Yet, by keeping copies of its Web site hosted at 507 different locations, or "mirror sites," worldwide, WikiLeaks persists. In general, the organization encrypts its data and keeps the source of its whistle-blower submissions anonymous. In addition, at any given time WikiLeaks computers are feeding hundreds of thousands of fake submissions throughout its network to obscure the real documents, their points of origin and their destinations, The New Yorker reported in June.
A posting on the WikiLeaks Twitter feed Tuesday morning read: "Today's actions against our editor-in-chief, Julian Assange, won't affect our operations: We will release more cables tonight as normal." Meanwhile, Assange fights extradition to Sweden, where he is accused of one count of rape, one charge of unlawful coercion and two allegations of sexual molestation stemming from a trip to that country in August.
To better understand how WikiLeaks has been able to keep its Web site functioning despite having incurred the ire of the U.S. government and many of its allies, Scientific American spoke with Hemanshu Nigam, a former U.S. Department of Justice prosecutor of child and computer crimes who has also held high-level cyber security positions at Microsoft and News Corp. Nigam, who in May founded his own online safety, security and privacy firm called SSP Blue, points out that WikiLeaks's resilience is an important reminder of the care that must be taken by governments and individuals alike with important information, that once shared, rarely ever goes away completely.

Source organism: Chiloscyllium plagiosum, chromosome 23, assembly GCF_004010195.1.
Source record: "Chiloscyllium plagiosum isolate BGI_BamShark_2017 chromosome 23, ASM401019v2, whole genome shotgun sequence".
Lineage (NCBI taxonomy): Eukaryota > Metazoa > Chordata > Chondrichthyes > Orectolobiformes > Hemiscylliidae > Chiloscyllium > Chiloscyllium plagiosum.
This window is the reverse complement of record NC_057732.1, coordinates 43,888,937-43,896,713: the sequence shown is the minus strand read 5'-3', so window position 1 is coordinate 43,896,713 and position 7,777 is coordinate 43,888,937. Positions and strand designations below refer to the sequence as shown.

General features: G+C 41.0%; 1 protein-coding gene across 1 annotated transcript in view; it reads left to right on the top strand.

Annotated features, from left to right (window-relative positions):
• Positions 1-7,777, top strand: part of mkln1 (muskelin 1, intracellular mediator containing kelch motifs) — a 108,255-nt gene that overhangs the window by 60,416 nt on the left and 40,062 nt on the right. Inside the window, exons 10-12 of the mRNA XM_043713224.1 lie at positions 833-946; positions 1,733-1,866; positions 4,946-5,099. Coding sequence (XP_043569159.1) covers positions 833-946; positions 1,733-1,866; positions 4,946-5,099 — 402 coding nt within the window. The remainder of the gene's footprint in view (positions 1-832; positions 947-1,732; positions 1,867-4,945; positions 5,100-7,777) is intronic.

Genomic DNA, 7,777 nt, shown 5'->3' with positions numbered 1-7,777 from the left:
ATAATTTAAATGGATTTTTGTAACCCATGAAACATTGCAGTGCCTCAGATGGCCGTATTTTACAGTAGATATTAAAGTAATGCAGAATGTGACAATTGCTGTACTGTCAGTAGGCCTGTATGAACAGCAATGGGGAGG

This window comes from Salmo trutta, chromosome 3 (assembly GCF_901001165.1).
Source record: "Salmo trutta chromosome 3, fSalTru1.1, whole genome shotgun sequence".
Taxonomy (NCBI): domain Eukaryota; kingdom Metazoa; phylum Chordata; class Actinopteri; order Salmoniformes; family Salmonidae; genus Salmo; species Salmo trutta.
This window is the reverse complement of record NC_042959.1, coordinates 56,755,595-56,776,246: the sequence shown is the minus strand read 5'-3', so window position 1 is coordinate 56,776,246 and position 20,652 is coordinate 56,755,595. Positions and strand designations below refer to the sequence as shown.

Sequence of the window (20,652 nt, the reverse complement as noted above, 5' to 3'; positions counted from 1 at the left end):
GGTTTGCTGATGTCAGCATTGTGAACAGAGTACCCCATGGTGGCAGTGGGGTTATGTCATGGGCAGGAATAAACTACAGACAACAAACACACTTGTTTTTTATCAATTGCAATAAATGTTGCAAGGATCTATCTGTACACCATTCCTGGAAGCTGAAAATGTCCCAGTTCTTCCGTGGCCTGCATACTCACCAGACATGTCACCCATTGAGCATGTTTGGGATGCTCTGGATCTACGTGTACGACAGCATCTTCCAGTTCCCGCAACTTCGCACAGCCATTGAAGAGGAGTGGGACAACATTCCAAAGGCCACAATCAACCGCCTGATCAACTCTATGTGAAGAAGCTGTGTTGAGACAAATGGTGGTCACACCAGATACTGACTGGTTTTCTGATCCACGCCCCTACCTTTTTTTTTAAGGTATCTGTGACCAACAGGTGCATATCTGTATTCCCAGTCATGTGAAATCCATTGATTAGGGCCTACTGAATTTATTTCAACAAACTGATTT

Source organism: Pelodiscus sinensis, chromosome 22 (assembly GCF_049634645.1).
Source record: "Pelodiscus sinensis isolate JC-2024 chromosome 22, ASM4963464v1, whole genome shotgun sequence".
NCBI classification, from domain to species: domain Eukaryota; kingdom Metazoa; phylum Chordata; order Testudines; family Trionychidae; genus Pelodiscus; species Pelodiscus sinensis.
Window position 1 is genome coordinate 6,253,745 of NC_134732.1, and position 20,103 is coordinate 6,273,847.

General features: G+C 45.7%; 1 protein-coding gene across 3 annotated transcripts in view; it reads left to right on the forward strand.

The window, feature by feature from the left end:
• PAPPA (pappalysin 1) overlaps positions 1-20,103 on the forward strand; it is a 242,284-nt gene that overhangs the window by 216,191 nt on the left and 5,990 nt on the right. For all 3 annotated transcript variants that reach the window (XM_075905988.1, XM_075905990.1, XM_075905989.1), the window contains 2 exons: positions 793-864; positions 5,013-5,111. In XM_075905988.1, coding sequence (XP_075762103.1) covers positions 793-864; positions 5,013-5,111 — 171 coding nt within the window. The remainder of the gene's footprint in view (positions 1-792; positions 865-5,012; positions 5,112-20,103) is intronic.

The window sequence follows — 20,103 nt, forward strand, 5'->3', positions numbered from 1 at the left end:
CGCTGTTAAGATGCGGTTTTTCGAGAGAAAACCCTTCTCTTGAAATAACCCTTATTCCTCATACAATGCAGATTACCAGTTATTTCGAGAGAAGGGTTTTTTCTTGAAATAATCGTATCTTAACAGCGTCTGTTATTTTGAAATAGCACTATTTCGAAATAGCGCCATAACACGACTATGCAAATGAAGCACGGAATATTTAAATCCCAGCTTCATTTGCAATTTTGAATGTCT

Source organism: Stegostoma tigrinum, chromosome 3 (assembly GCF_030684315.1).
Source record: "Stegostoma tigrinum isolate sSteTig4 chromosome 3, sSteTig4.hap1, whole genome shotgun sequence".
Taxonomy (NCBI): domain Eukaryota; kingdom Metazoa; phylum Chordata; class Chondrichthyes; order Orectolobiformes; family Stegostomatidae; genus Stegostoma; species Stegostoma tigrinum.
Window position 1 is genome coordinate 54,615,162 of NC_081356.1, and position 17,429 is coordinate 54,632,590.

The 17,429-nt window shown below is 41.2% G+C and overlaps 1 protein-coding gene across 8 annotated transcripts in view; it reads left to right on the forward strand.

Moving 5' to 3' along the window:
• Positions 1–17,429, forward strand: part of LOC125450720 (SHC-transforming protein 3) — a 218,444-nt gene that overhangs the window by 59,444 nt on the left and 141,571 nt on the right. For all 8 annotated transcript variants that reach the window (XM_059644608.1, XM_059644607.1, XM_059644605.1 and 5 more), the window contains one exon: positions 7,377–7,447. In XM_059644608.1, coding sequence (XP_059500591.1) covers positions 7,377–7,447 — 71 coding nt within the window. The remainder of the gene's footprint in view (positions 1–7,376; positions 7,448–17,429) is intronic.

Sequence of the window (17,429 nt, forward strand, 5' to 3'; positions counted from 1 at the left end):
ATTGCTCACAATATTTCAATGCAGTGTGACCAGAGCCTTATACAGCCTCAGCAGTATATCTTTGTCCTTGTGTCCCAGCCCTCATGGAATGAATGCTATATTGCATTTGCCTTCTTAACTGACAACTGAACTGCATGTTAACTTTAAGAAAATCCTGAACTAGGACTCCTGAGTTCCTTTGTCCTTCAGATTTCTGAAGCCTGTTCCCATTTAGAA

[An edited transcript of the interview follows.]
The cat-and-mouse game that WikiLeaks is playing with authorities worldwide is a prime example of the persistence of information on the Internet. Of course, the cat is fully out of the bag now that media outlets are reporting extensively on the contents of the leaked files, but why couldn't the U.S. government or some other entity simply shut down direct access to WikiLeaks's cablegate files?
You can shut down a Web site, but there's no question an individual intent on distributing that information will already have thought about keeping a copy of it in multiple other locations, either online or offline. When you run a Web site, if you're worried about an attack on that Web site, whether it's a distributed denial-of-service attack or some sort of virus attack, the best solution to those worries is to create backup plans. There could be a copy of that information sitting on a thumb drive that everyone buys at Costco for really cheap nowadays. It could be backed up on a CD. It could be stored with a cloud network storage company that can be accessed from anywhere. That's why this is a pretty significant challenge for the government to try to shut down a site—the task is, frankly, impossible.